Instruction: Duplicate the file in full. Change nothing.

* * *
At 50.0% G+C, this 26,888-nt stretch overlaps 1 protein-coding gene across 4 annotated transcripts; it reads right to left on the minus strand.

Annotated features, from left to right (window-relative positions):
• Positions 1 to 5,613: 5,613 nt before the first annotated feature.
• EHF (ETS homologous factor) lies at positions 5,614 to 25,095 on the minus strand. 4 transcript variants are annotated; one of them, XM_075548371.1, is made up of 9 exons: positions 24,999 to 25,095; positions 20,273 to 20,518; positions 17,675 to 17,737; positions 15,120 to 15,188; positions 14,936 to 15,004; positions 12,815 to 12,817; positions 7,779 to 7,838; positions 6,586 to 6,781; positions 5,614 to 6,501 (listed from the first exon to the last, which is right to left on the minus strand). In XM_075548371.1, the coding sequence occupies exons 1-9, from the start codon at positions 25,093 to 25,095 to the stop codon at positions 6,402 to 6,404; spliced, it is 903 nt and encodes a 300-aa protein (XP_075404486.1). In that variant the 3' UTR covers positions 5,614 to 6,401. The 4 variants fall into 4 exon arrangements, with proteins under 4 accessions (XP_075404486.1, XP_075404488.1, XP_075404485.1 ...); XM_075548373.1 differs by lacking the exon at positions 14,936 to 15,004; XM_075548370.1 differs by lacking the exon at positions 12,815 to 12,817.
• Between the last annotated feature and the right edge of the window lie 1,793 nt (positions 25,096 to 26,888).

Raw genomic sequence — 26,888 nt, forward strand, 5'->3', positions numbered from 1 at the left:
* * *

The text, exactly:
At 50.0% G+C, this 26,888-nt stretch overlaps 1 protein-coding gene across 4 annotated transcripts; it reads right to left on the minus strand.

Annotated features, from left to right (window-relative positions):
• Positions 1 to 5,613: 5,613 nt before the first annotated feature.
• EHF (ETS homologous factor) lies at positions 5,614 to 25,095 on the minus strand. 4 transcript variants are annotated; one of them, XM_075548371.1, is made up of 9 exons: positions 24,999 to 25,095; positions 20,273 to 20,518; positions 17,675 to 17,737; positions 15,120 to 15,188; positions 14,936 to 15,004; positions 12,815 to 12,817; positions 7,779 to 7,838; positions 6,586 to 6,781; positions 5,614 to 6,501 (listed from the first exon to the last, which is right to left on the minus strand). In XM_075548371.1, the coding sequence occupies exons 1-9, from the start codon at positions 25,093 to 25,095 to the stop codon at positions 6,402 to 6,404; spliced, it is 903 nt and encodes a 300-aa protein (XP_075404486.1). In that variant the 3' UTR covers positions 5,614 to 6,401. The 4 variants fall into 4 exon arrangements, with proteins under 4 accessions (XP_075404486.1, XP_075404488.1, XP_075404485.1 ...); XM_075548373.1 differs by lacking the exon at positions 14,936 to 15,004; XM_075548370.1 differs by lacking the exon at positions 12,815 to 12,817.
• Between the last annotated feature and the right edge of the window lie 1,793 nt (positions 25,096 to 26,888).

Raw genomic sequence — 26,888 nt, forward strand, 5'->3', positions numbered from 1 at the left: